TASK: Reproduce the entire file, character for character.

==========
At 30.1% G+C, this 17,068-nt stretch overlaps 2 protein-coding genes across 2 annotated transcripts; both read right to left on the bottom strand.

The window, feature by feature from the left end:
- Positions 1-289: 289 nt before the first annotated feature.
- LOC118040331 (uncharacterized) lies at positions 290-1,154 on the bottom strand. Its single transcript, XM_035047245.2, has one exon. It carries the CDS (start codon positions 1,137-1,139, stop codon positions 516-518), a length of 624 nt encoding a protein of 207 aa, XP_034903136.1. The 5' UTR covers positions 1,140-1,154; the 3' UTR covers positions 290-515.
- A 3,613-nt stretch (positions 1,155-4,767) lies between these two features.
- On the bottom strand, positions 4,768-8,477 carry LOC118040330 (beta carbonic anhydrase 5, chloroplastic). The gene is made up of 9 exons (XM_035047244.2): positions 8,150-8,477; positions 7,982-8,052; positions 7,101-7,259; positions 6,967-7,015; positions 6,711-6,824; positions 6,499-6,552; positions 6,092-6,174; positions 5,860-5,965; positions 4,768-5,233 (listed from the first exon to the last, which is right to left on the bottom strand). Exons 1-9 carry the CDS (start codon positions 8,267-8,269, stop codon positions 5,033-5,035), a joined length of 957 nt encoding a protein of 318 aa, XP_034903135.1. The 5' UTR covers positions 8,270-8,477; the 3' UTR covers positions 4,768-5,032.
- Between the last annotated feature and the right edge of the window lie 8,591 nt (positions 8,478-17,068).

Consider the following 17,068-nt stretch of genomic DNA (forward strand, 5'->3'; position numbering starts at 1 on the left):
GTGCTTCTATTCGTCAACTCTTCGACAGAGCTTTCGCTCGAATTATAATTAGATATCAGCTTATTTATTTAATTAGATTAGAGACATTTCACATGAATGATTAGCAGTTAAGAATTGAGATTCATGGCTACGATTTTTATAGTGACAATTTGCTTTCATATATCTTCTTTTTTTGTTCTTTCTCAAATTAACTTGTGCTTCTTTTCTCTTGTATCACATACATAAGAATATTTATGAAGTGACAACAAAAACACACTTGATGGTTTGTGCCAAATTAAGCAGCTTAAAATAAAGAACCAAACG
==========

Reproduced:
At 30.1% G+C, this 17,068-nt stretch overlaps 2 protein-coding genes across 2 annotated transcripts; both read right to left on the bottom strand.

The window, feature by feature from the left end:
- Positions 1-289: 289 nt before the first annotated feature.
- LOC118040331 (uncharacterized) lies at positions 290-1,154 on the bottom strand. Its single transcript, XM_035047245.2, has one exon. It carries the CDS (start codon positions 1,137-1,139, stop codon positions 516-518), a length of 624 nt encoding a protein of 207 aa, XP_034903136.1. The 5' UTR covers positions 1,140-1,154; the 3' UTR covers positions 290-515.
- A 3,613-nt stretch (positions 1,155-4,767) lies between these two features.
- On the bottom strand, positions 4,768-8,477 carry LOC118040330 (beta carbonic anhydrase 5, chloroplastic). The gene is made up of 9 exons (XM_035047244.2): positions 8,150-8,477; positions 7,982-8,052; positions 7,101-7,259; positions 6,967-7,015; positions 6,711-6,824; positions 6,499-6,552; positions 6,092-6,174; positions 5,860-5,965; positions 4,768-5,233 (listed from the first exon to the last, which is right to left on the bottom strand). Exons 1-9 carry the CDS (start codon positions 8,267-8,269, stop codon positions 5,033-5,035), a joined length of 957 nt encoding a protein of 318 aa, XP_034903135.1. The 5' UTR covers positions 8,270-8,477; the 3' UTR covers positions 4,768-5,032.
- Between the last annotated feature and the right edge of the window lie 8,591 nt (positions 8,478-17,068).

Consider the following 17,068-nt stretch of genomic DNA (forward strand, 5'->3'; position numbering starts at 1 on the left):
GTGCTTCTATTCGTCAACTCTTCGACAGAGCTTTCGCTCGAATTATAATTAGATATCAGCTTATTTATTTAATTAGATTAGAGACATTTCACATGAATGATTAGCAGTTAAGAATTGAGATTCATGGCTACGATTTTTATAGTGACAATTTGCTTTCATATATCTTCTTTTTTTGTTCTTTCTCAAATTAACTTGTGCTTCTTTTCTCTTGTATCACATACATAAGAATATTTATGAAGTGACAACAAAAACACACTTGATGGTTTGTGCCAAATTAAGCAGCTTAAAATAAAGAACCAAACG